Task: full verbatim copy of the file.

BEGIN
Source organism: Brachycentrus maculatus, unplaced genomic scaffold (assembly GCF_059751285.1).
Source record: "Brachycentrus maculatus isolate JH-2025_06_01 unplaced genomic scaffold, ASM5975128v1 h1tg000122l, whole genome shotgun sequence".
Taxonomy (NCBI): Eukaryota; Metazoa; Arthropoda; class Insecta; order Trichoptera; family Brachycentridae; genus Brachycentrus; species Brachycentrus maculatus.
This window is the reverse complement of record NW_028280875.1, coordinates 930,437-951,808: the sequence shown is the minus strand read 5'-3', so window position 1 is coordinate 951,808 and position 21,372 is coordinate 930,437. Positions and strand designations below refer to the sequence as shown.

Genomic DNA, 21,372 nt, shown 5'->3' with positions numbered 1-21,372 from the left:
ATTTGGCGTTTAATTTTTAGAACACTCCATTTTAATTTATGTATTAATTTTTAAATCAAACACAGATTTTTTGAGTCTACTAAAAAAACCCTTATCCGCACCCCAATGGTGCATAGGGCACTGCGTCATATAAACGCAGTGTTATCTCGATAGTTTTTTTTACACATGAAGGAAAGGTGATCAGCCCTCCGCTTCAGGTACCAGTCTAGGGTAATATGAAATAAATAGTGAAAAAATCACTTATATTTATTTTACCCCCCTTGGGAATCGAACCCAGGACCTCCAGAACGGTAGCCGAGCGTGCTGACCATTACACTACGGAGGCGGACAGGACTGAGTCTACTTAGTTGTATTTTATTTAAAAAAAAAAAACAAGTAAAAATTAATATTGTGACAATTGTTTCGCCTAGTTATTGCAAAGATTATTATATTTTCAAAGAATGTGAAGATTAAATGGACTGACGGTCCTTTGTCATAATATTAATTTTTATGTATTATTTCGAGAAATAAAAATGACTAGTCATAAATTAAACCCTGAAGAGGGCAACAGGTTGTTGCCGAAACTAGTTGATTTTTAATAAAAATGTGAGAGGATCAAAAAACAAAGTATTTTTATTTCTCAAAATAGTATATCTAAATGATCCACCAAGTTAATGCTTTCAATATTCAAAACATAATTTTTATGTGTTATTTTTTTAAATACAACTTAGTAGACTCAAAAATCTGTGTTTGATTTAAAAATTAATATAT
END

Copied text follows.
Source organism: Brachycentrus maculatus, unplaced genomic scaffold (assembly GCF_059751285.1).
Source record: "Brachycentrus maculatus isolate JH-2025_06_01 unplaced genomic scaffold, ASM5975128v1 h1tg000122l, whole genome shotgun sequence".
Taxonomy (NCBI): Eukaryota; Metazoa; Arthropoda; class Insecta; order Trichoptera; family Brachycentridae; genus Brachycentrus; species Brachycentrus maculatus.
This window is the reverse complement of record NW_028280875.1, coordinates 930,437-951,808: the sequence shown is the minus strand read 5'-3', so window position 1 is coordinate 951,808 and position 21,372 is coordinate 930,437. Positions and strand designations below refer to the sequence as shown.

Genomic DNA, 21,372 nt, shown 5'->3' with positions numbered 1-21,372 from the left:
ATTTGGCGTTTAATTTTTAGAACACTCCATTTTAATTTATGTATTAATTTTTAAATCAAACACAGATTTTTTGAGTCTACTAAAAAAACCCTTATCCGCACCCCAATGGTGCATAGGGCACTGCGTCATATAAACGCAGTGTTATCTCGATAGTTTTTTTTACACATGAAGGAAAGGTGATCAGCCCTCCGCTTCAGGTACCAGTCTAGGGTAATATGAAATAAATAGTGAAAAAATCACTTATATTTATTTTACCCCCCTTGGGAATCGAACCCAGGACCTCCAGAACGGTAGCCGAGCGTGCTGACCATTACACTACGGAGGCGGACAGGACTGAGTCTACTTAGTTGTATTTTATTTAAAAAAAAAAAACAAGTAAAAATTAATATTGTGACAATTGTTTCGCCTAGTTATTGCAAAGATTATTATATTTTCAAAGAATGTGAAGATTAAATGGACTGACGGTCCTTTGTCATAATATTAATTTTTATGTATTATTTCGAGAAATAAAAATGACTAGTCATAAATTAAACCCTGAAGAGGGCAACAGGTTGTTGCCGAAACTAGTTGATTTTTAATAAAAATGTGAGAGGATCAAAAAACAAAGTATTTTTATTTCTCAAAATAGTATATCTAAATGATCCACCAAGTTAATGCTTTCAATATTCAAAACATAATTTTTATGTGTTATTTTTTTAAATACAACTTAGTAGACTCAAAAATCTGTGTTTGATTTAAAAATTAATATAT